Dr. Sarah (22:11):

Yeah, and I’m so glad you gave that example of a child having a sad feeling because I think we talk about, okay, we have reactive moments as parents, oftentimes it’s when our kids are doing something that is aggressive or destructive or rude or they’re angry. And a lot of times parents don’t realize that they may also be having a harder time not reacting and using this, I like this acronym of pace when a child’s even feeling sad because like you said, you reference, oh, we have to notice that feeling that comes and we have to pause and not act on it immediately. But that might in that moment might not be an urge to yell at our kid because they’re feeling sad. But to rescue them from that sadness nonetheless and try to convince them out of it to move them away from this negative feeling that’s also reactive and a place of parenting that comes probably from our own fears or just comfort around these negative emotions.


And so I love that you gave that example because I know we’ve been talking about triggering behaviors that our kids engage in, and I think a lot of parents don’t realize that, oh, actually my kid’s sadness or loneliness may also trigger me, but it doesn’t. I’m not registering that as me being triggered because I’m not mad, but I could still, there’s this beautiful opportunity to have this empathic seeing of our children in this moment and being curious and not necessarily and staying with them in that sadness rather than trying to be like, let’s get out of this sadness as fast as we can.

Dafna (24:00):

Yeah, exactly. No, sadness is incredibly triggering for adult for us as adults, and we do everything we can to try to get away from that as adults, to not remember that we felt sad, lonely, rejected, jealous when we were kids. It’s a sense of helplessness. We try to get away from that and we want our kids not to throw that in our face. It’s like, no, no, no, no, no, no, no, you’re not like that. That’s not true. That’s basically what parents are saying, no, you are good. You’re a great friend. Everybody likes you. You remember you had a play date this last week, or why didn’t you just try going up and ask them if you can play? Did you do that?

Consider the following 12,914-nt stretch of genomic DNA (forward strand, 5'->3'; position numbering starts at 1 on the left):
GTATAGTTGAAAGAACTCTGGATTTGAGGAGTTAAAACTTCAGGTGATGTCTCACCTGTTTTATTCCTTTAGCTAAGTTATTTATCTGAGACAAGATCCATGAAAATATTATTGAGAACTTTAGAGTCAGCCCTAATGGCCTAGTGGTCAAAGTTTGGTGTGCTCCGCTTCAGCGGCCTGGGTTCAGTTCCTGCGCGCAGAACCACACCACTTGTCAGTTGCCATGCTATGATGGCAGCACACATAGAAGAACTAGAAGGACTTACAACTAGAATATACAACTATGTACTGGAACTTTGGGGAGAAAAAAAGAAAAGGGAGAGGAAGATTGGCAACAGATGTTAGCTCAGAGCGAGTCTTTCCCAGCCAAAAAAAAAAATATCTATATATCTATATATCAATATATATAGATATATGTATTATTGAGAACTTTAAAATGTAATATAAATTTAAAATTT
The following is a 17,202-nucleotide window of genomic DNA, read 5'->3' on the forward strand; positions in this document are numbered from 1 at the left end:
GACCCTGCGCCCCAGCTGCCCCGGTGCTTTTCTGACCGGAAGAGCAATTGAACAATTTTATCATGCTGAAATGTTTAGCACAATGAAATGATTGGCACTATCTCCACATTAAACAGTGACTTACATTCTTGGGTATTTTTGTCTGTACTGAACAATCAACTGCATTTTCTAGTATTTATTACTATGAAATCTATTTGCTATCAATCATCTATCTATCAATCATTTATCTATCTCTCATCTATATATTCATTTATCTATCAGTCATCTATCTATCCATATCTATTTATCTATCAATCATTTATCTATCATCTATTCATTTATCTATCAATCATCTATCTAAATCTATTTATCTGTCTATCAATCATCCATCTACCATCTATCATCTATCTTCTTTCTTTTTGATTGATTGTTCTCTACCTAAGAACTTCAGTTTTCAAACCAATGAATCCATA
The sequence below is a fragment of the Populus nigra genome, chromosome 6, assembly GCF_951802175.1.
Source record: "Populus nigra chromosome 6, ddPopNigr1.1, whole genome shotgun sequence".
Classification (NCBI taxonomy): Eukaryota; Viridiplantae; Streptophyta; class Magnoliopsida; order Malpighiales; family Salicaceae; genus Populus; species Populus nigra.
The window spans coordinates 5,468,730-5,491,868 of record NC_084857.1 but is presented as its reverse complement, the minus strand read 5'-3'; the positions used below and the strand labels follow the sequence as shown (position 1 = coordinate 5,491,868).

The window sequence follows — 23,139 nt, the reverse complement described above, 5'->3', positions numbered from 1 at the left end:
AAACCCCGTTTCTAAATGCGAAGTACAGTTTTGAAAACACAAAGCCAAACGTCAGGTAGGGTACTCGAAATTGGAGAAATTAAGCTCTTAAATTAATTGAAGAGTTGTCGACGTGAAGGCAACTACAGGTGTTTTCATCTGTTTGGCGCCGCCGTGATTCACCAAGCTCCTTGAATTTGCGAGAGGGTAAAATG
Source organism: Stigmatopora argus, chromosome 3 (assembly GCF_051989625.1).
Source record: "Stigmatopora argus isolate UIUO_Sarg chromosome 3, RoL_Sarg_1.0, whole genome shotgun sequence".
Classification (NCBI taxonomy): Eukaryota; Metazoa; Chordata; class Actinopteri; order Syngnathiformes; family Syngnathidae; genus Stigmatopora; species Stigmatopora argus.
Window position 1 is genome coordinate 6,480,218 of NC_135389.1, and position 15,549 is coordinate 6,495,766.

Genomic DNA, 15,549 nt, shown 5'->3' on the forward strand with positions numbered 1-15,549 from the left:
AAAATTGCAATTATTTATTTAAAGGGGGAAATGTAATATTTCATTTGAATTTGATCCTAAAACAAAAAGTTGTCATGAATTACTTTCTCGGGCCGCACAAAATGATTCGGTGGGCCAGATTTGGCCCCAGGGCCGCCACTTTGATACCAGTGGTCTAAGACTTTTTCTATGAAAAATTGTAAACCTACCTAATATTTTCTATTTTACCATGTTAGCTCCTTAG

Dr. Sarah (24:44):

Which comes from such a good place, but it’s like sometimes these, it’s like what is the bigger goal? Is the bigger goal to make our child stop feeling sad in this moment? Or is this bigger goal to help our child feel like we can join with them and connect with them no matter what feeling they’re having? And we could tolerate the feeling, which means that feeling must be pretty safe, even if it’s painful.

Dafna (25:13):

Exactly. For parents who are, I had one parent who was extremely logical and it just didn’t make sense to him to say, oh, that would be really hard if you were lonely on the playground. He was like, I know she has friends and it’s not true. And I said, okay, here’s what I would offer to you by being, first of all, is it working? Deny that she’s her feeling over and over again. And he admitted it, it was not working, and I said, if you realize that by validating and accepting the negative feeling it works to reduce that feeling, it gets smaller. So that’s your goal. And he’s like, yeah. I was like, okay, then you understand it’s a paradox. And he was like, oh, that’s really the psychology. Wow, I didn’t realize that that’s how it worked. I said, yes, that is how. So I had to explain it to him in engineering terms of this difference, like, you join with a negative affect and the negative affect gets smaller and it gets you to your goal. Then he said, oh, okay. Alright, I’ll do it.